Clint Eastwood has revealed that producers Cubby Broccoli and Harry Saltzman once offered him the role of James Bond when Sean Connery quit the series. Connery actually quit twice- after You Only Live Twice in 1967 and again after Diamonds Are Forever in 1971. (George Lazenby filled the gap in one film, On Her Majesty's Secret Service.) Eastwood doesn't say in what time frame he was offered the part, but says he rejected the offer. He tells Britain's Express newspaper, "I thought James Bond should be British. I am of British descent but by
that same token, I thought that it should be more of the culture there
and also, it was not my thing." Chances are the offer was made to him after Lazenby quit the series and production was gearing up for Diamonds Are Forever. Broccoli and Saltzman entertained the idea of casting an American actor in the part of Bond, and considered Adam West for the role before actually signing John Gavin for the series. However, when Connery was convinced to return to the part of 007, Gavin was released from his contract. As much as we admire Eastwood, we have to agree with his decision. Thankfully, Broccoli and Saltzman never made the mistake of casting an American as Bond, though they did revisit the idea when they felt Roger Moore might leave the series. James Brolin was called in to film some screen tests. Clint Eastwood has occasionally dabbled in the world of cinematic espionage, starring in the spy thrillers The Eiger Sanction and Firefox. For more click here
Given the long, troubled history of Universal's attempt to bring The Wolfman back to the screen as a big-budget remake, you may wonder how they were going to pull it off. According to Variety critic Todd McCarthy, the answer is simple: they didn't. McCarthy rips the production for lacking suspense and condemns director Joe Johnston for using quick cut-aways in the action sequences that not only become a boring technique, but gives the film a cheap look. To read the entire review click here (You may have to register with the Variety site)
Released this week (Feb 8th) in time for this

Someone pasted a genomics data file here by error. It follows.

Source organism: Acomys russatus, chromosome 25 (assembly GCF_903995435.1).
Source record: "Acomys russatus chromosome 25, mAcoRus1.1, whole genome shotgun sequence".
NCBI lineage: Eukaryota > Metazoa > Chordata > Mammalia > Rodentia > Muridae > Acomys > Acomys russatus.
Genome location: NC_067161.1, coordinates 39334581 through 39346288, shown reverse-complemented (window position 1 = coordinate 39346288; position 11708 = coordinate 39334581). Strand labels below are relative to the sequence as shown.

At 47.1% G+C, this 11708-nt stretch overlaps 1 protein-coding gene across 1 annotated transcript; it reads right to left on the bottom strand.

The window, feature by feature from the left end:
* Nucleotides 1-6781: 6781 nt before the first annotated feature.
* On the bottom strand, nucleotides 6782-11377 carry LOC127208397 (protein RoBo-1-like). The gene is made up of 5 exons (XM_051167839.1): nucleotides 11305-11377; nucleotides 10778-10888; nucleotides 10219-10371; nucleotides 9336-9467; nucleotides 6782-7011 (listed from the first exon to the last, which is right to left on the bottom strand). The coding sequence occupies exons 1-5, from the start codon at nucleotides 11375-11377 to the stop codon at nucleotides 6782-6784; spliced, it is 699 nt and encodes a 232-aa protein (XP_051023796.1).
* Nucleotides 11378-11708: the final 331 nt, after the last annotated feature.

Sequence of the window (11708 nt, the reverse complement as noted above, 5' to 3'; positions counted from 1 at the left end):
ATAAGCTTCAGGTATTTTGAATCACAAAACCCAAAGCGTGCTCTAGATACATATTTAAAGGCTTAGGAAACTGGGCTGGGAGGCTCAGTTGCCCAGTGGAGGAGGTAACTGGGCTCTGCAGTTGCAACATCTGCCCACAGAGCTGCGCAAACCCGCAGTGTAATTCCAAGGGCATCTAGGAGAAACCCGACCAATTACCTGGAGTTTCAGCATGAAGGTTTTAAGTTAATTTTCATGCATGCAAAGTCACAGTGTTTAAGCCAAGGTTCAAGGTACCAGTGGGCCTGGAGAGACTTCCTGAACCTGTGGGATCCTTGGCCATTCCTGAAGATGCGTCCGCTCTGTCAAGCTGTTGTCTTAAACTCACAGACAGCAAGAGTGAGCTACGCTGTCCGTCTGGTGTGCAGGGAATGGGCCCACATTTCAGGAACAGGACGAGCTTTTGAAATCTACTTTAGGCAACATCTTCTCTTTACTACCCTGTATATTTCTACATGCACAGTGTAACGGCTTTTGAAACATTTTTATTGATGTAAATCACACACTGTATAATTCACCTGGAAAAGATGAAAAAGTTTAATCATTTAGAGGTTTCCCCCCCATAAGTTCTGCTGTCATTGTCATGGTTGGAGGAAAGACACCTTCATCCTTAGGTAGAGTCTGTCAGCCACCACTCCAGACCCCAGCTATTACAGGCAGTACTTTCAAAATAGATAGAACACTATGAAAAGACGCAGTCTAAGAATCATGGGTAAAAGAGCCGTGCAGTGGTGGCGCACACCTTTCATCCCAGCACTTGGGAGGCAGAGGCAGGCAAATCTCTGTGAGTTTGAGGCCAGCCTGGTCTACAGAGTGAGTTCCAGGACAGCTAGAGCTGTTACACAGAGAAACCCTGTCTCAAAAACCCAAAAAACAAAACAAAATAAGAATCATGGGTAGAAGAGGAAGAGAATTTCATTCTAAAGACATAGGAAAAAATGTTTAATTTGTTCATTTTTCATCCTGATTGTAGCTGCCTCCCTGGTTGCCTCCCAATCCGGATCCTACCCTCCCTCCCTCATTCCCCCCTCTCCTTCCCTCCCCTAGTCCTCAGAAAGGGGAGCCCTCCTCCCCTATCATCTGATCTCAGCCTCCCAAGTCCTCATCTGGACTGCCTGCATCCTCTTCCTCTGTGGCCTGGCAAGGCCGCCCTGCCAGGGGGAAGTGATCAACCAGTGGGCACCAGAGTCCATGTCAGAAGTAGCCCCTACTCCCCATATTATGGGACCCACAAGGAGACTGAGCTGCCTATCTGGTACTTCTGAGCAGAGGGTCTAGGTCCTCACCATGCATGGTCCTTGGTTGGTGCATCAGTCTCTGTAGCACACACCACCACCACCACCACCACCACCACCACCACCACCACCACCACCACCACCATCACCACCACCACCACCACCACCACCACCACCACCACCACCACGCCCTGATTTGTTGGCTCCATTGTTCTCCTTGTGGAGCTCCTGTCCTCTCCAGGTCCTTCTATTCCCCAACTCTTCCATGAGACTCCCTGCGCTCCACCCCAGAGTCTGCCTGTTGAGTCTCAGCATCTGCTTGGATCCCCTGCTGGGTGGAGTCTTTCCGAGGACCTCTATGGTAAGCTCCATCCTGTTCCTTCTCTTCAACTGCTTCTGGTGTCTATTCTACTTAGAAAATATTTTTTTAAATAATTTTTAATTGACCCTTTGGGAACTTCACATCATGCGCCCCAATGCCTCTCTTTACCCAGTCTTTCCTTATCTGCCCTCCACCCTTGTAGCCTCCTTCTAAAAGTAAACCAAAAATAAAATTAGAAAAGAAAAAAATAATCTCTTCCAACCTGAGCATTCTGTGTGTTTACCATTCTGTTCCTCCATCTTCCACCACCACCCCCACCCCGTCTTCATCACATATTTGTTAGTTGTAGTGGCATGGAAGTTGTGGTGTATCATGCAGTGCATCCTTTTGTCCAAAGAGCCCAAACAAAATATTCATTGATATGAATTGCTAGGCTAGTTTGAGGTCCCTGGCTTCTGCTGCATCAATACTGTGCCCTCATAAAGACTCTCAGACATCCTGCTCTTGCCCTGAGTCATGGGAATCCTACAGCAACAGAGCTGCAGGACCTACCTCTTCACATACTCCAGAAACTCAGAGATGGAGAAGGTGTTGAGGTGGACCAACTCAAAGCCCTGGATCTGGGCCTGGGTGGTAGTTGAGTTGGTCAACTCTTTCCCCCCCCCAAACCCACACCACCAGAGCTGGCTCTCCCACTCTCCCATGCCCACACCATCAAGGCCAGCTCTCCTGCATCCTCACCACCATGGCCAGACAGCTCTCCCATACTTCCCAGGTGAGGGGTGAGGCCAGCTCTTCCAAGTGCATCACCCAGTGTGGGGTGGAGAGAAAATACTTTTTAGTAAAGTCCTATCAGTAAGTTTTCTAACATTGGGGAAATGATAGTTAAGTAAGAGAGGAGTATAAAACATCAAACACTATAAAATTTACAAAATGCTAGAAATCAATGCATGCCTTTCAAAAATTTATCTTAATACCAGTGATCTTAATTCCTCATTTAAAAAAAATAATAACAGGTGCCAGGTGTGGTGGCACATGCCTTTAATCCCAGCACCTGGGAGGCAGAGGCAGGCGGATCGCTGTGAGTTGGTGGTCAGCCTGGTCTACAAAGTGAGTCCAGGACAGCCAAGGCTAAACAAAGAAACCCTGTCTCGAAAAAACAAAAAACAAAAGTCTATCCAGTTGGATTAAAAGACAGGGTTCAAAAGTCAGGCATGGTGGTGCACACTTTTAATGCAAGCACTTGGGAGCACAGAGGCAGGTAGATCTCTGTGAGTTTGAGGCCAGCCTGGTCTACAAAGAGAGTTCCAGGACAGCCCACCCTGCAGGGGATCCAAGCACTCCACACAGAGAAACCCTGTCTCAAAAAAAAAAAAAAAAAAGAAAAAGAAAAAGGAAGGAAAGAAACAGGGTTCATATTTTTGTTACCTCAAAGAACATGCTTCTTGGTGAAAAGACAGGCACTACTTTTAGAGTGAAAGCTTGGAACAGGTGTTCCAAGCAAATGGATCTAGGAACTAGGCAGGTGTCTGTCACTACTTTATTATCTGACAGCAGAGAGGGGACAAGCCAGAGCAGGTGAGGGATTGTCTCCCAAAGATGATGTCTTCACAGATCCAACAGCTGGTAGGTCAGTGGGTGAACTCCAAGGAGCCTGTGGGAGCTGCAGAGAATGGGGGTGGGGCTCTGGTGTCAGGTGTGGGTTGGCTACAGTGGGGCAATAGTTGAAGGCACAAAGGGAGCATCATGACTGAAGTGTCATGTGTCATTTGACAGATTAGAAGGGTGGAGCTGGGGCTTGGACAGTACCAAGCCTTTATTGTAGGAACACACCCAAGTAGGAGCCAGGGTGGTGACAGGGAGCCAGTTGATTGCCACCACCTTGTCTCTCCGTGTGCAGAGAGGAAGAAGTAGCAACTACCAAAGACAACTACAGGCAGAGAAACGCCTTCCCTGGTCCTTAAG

weekend’s Valentine Day activities, Silva Screen’s My Twisted Valentine (SILED4495) is a superb anti-Valentine
compilation of film music for the more cynical amongst us.
From neurotic Marnie,
blood sucking Dracula and all-out war
of the sexes in Kill Bill to ‘train
wreck’ mentality of Betty Blue and the ‘bunny boiling’ Fatal Attraction, this CD has a great mix of movie themes. What I found most gratifying about this release is that it contains certain themes that I really like - but not quite
enough to make me want to purchase the original soundtrack CD just for the one title
track. Performed by The City of Prague Philharmonic Orchestra
and London Music Works, films featured include: Psycho, La Dolce Vita, Marnie, Eyes Wide Shut, Bram Stoker’s
Dracula, Bonnie and Clyde, Thelma and Louise, Fatal Attraction, Betty Blue,
Lolita, Rosemary’s Baby, Brokeback
Mountain, Vertigo and Twilight.
It’s worth buying just for the themes to Marnie, Rosemary’s Baby, Vertigo
and the La Dolce Vita suite, alone.
Go on, give it to the one you don’t
love on Valentine’s Day – they’ll love
you for doing so!
It's rather ironic that the most impressive and insightful Quentin Tarantino interview we've seen in a long while should come on MSNBC's The Rachel Maddow Show. Maddow generally doesn't deviate from her nightly opinion program about political issues - and she admits to Tarantino that she's never seen one of his films in its entirety because of the violent content. Nevertheless, Tarantino, who is deprived of his penchant for dropping four letter words, is far more articulate and interesting than when he does indulge in that habit. In an extended and intelligent discussion of Inglourious Basterds, the Oscar-nominated director traces the origins of the film to the days of the Old West. He explains that he has been fascinated by the concept that a much smaller group of fighting men can terrify large armies if they use sufficiently brutal tactics. He cites the Apache's ability to fight the U.S. Cavalry to a standstill for years using this method. He also says he watched many Nazi-era propaganda films produced by Goebbels in researching his movie. He correctly points out that, while some of these contained horrible anti-Semitic messages, the majority were feel-good, Hollywood-like musicals and costume dramas because the Nazi propaganda minister fancied himself a major film talent. To watch click here
On February 9, Ringo Starr was honored with his own star on the Hollywood Walk of Fame. His wife, former James Bond girl Barbara Bach, attended the ceremony with him, along with some of his colleagues in the music business. In addition to his legendary association with The Beatles and a successful solo music career, Starr also appeared in feature films such as The Magic Christian and Caveman. For more click here
Actor Alex O'Laughlin has been cast as Det. Steve McGarrett in the forthcoming pilot show for CBS' remake of Hawaii 5-0. Jack Lord played the role in the original, long-running classic TV series. According to Entertainment Weekly, O'Laughlin is considered a hot property, but the same article says both of his previous shows for the network were canceled after one season. I guess this qualifies for being "hot" in today's TV industry. Personally, I never heard of him - but then again, I've been tuned out of episodic TV since CBS canceled Green Acres. For more click here